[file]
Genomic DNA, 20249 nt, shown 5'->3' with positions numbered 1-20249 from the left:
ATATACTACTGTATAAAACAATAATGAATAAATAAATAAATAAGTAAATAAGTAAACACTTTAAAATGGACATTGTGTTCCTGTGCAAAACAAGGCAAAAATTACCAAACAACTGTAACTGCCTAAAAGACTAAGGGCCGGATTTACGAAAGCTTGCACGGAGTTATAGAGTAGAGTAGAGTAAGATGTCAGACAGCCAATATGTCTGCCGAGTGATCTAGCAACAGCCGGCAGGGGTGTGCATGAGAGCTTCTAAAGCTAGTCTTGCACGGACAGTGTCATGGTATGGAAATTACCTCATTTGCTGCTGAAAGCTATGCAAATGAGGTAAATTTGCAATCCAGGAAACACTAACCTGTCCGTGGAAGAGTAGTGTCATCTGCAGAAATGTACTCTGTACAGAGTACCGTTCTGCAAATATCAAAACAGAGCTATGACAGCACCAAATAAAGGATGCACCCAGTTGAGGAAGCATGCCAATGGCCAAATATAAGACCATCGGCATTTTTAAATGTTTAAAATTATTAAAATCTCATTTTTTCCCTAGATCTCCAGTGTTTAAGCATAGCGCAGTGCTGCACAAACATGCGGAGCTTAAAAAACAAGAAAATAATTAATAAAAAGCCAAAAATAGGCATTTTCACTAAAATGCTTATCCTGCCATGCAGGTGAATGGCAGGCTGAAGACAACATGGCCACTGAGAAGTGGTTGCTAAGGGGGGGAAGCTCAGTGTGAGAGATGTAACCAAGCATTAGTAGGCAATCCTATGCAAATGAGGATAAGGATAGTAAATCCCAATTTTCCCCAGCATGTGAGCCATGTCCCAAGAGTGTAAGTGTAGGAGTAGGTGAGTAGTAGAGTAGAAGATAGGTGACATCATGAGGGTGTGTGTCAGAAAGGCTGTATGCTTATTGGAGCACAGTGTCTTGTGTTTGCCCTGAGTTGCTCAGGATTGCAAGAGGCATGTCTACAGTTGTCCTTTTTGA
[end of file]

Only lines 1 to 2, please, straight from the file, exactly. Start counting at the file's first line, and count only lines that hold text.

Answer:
Genomic DNA, 20249 nt, shown 5'->3' with positions numbered 1-20249 from the left:
ATATACTACTGTATAAAACAATAATGAATAAATAAATAAATAAGTAAATAAGTAAACACTTTAAAATGGACATTGTGTTCCTGTGCAAAACAAGGCAAAAATTACCAAACAACTGTAACTGCCTAAAAGACTAAGGGCCGGATTTACGAAAGCTTGCACGGAGTTATAGAGTAGAGTAGAGTAAGATGTCAGACAGCCAATATGTCTGCCGAGTGATCTAGCAACAGCCGGCAGGGGTGTGCATGAGAGCTTCTAAAGCTAGTCTTGCACGGACAGTGTCATGGTATGGAAATTACCTCATTTGCTGCTGAAAGCTATGCAAATGAGGTAAATTTGCAATCCAGGAAACACTAACCTGTCCGTGGAAGAGTAGTGTCATCTGCAGAAATGTACTCTGTACAGAGTACCGTTCTGCAAATATCAAAACAGAGCTATGACAGCACCAAATAAAGGATGCACCCAGTTGAGGAAGCATGCCAATGGCCAAATATAAGACCATCGGCATTTTTAAATGTTTAAAATTATTAAAATCTCATTTTTTCCCTAGATCTCCAGTGTTTAAGCATAGCGCAGTGCTGCACAAACATGCGGAGCTTAAAAAACAAGAAAATAATTAATAAAAAGCCAAAAATAGGCATTTTCACTAAAATGCTTATCCTGCCATGCAGGTGAATGGCAGGCTGAAGACAACATGGCCACTGAGAAGTGGTTGCTAAGGGGGGGAAGCTCAGTGTGAGAGATGTAACCAAGCATTAGTAGGCAATCCTATGCAAATGAGGATAAGGATAGTAAATCCCAATTTTCCCCAGCATGTGAGCCATGTCCCAAGAGTGTAAGTGTAGGAGTAGGTGAGTAGTAGAGTAGAAGATAGGTGACATCATGAGGGTGTGTGTCAGAAAGGCTGTATGCTTATTGGAGCACAGTGTCTTGTGTTTGCCCTGAGTTGCTCAGGATTGCAAGAGGCATGTCTACAGTTGTCCTTTTTGA